Pima County has impounded more than 20,000 cars in the past four years, after their drivers were cited for such serious infractions as driving on suspended licenses or with extreme amounts of alcohol in their bloodstreams.
As many as 30 percent of those people never re-claimed their vehicles.
After years of just letting the towing companies keep them, the current budget crunch has county officials preparing to turn those cars into cash.
They believe taking title and auctioning them off could boost the general fund by $900,000 annually.
Credit Frank Gonzales, who oversees the impound program for the Sheriff's Department, who got to thinking those vehicles could be an important revenue stream for the county.
In a program Gonzales says is the first of its kind in the state, Pima County could take title every year to 900 or more vehicles that go unclaimed.
The county will share auction and impound revenues with the successful bidder who wins the contract to house and dispose of the vehicles. The county, which operates a separate impound program from the city of Tucson, has already received bids, and should select a contractor by early summer.
"This whole program is designed to look out for the citizens," Gonzales said. "We're getting rid of property nobody wants while putting some money back into the county."
With hard economic times, he said, managers are always being asked, "How can we do more with less, save money, make our budgets go farther?" This was one of the answers, he said.
It's often not cheap for owners to reclaim cars. Before they even get into court to clear their driving records of past fines and penalties, the impound fee is $150. Since the law says vehicles can be impounded for 30 days, at about $15 a day for storage, that's another $450.
After 45 days, the county can seek title of unclaimed vehicles.
Gonzales said vehicles left behind typically are in working condition and at least 4 years old. They run the gamut from motorcycles to vans and Jeeps and sport utility vehicles.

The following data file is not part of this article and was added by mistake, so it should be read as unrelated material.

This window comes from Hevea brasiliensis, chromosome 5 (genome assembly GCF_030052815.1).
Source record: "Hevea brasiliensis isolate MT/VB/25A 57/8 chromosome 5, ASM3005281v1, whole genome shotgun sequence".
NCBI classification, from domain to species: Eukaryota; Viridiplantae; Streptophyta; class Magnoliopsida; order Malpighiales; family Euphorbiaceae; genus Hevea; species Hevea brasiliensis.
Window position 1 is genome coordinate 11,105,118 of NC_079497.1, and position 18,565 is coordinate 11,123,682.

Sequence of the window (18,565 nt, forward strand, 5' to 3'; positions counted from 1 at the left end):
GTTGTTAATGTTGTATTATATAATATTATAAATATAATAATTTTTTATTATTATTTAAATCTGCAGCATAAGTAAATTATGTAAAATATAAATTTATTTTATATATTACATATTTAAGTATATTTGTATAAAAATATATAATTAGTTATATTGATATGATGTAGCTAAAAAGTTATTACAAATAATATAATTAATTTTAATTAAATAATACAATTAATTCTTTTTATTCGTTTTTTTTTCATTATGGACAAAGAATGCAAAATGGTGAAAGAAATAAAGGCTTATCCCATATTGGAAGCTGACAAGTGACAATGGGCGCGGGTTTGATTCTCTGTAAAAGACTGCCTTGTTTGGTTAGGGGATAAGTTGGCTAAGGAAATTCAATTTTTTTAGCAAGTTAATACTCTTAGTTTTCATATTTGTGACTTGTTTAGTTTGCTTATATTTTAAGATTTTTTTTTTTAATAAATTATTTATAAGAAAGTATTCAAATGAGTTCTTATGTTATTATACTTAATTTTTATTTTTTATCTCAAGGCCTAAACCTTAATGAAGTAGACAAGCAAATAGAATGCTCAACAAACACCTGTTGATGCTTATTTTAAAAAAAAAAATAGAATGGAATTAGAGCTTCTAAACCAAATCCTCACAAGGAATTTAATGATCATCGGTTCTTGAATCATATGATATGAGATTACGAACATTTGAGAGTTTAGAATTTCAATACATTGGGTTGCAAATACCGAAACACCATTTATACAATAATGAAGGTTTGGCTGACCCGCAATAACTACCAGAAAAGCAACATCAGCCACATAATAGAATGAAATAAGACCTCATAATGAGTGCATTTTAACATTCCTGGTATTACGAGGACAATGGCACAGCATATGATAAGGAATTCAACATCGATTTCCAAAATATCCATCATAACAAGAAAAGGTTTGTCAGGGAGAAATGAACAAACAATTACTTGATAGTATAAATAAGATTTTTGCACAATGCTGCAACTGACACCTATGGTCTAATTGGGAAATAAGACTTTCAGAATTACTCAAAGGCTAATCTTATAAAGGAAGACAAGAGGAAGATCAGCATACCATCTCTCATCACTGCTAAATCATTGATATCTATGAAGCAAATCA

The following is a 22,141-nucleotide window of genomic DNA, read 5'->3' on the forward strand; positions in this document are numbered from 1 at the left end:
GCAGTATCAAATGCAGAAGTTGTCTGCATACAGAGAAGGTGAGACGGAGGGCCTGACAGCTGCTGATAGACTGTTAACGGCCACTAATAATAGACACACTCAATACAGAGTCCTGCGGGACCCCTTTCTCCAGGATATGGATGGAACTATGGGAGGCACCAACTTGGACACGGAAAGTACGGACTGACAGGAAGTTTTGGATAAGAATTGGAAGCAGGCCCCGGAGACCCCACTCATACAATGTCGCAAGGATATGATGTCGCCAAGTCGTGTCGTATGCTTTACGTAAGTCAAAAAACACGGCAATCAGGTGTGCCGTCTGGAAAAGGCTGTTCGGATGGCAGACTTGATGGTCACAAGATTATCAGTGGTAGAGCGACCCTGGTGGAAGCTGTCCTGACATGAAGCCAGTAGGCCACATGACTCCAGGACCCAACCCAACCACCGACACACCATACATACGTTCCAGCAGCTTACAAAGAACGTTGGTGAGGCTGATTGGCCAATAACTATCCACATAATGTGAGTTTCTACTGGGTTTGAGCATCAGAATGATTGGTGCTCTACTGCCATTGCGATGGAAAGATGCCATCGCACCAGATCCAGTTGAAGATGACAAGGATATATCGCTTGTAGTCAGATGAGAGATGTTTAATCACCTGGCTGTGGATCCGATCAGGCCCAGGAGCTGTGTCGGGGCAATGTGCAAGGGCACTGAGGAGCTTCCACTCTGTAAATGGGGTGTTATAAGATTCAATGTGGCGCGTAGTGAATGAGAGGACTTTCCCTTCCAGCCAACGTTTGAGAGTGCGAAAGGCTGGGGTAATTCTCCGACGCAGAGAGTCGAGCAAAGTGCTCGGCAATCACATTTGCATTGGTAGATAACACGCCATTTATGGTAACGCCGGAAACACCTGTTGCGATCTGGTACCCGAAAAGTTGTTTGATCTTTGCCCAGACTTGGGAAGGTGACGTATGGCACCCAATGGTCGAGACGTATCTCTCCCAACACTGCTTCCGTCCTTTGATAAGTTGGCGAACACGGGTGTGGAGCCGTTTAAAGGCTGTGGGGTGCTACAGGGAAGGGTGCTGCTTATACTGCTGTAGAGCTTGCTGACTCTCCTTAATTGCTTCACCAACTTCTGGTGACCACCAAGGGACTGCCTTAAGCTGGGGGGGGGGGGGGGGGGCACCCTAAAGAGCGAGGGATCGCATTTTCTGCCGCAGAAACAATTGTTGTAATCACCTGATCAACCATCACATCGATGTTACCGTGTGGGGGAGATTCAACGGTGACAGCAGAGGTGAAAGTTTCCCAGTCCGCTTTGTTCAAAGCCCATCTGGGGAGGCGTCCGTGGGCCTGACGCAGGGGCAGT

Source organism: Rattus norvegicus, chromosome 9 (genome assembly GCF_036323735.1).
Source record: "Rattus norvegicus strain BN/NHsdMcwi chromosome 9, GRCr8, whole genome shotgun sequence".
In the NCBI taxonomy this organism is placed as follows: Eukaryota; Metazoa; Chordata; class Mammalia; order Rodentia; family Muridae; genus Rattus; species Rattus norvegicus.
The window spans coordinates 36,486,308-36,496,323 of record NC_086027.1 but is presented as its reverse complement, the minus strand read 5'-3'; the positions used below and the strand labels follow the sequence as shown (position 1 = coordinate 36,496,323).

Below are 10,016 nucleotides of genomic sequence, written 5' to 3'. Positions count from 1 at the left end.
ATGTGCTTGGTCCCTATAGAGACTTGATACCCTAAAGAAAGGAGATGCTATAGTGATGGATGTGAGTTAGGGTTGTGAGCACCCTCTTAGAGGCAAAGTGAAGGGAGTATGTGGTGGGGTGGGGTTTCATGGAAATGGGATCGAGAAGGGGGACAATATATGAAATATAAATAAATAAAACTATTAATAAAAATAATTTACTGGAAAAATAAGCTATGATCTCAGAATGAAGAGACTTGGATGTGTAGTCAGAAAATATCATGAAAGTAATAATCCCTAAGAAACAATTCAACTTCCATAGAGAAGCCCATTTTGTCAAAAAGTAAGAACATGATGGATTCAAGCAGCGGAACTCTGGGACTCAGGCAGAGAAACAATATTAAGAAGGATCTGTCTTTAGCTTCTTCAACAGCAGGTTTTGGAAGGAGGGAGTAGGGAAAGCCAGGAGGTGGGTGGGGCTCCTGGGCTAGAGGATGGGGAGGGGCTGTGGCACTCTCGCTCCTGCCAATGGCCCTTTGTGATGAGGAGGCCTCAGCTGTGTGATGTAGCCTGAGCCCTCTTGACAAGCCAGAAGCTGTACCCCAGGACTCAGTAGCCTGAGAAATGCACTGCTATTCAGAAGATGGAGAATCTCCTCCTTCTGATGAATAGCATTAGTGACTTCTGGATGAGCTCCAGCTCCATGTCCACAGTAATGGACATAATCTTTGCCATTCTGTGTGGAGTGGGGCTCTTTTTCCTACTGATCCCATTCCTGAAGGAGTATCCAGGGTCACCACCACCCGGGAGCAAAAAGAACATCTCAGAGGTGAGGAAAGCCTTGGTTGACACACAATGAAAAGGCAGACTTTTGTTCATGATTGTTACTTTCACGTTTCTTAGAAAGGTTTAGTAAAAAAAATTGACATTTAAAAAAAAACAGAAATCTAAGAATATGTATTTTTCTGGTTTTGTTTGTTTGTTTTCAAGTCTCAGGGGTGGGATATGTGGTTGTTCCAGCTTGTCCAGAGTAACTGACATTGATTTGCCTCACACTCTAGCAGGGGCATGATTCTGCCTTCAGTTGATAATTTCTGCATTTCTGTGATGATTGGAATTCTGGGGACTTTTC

And while it may seem shocking that nearly 1,000 people walk away from perfectly driveable vehicles every year, he said, it becomes more clear when their driving records are considered. The average person shrugging off his car isn't the guy who forgot to mail in a check, he said, but is often facing as many as 10 speeding tickets or multiple other traffic citations.
"You'd be surprised at how much they owe in traffic fines and penalties. They get themselves into situations they can't get out of," he said. "In a lot of these cases, they are a hazard. They should not be driving and they have a total disregard for following the law."
Not everyone is enthusiastic about the program.
Dan Pochoda, legal director of the Arizona branch of the American Civil Liberties Union, said while he hasn't looked at the program to be able to say whether any legal challenges would be successful, he has some policy concerns.
Since many of those people who don't come back for their vehicles let them go because they can't afford the fines and fees, he said, "It's an exaggerated sanction that's disproportionate to the offense."
Pochoda said it also impacts the poor disproportionately, since people with more means but identical traffic histories would not be prevented from picking up their cars.
Jim Mooney, owner of Frontier Towing for 20 years, contracts with the county to impound vehicles. He wasn't one of the bidders who made the cut, so losing the revenue stream from the unclaimed vehicles likely will mean he'll have to lay off some employees, he said.
But beyond that, he said the program introduces a concern, since right now the county has no profit motive in impounding cars.
"When a sheriff's deputy pulls up behind you, you now have to wonder about the motivation to take your vehicle," he said. And while he lauds the work deputies do, he said they could face more pressure with shrinking budgets.
Mooney also speculated the county won't see as much revenue as it anticipates because staff will have to do more paperwork, such as filing for titles.
Lindy Funkhouser, an assistant county administrator, said cars can't be taken unless they meet criteria spelled out in state law, and noted there is a clear process for owners to get their cars back.
And with the revenues going to the county's general fund, as opposed to the sheriff's budget directly, he said, "No deputies are going to get extra revenue for pulling over a car."
Contact reporter Rhonda Bodfield at firstname.lastname@example.org or 573-4243.
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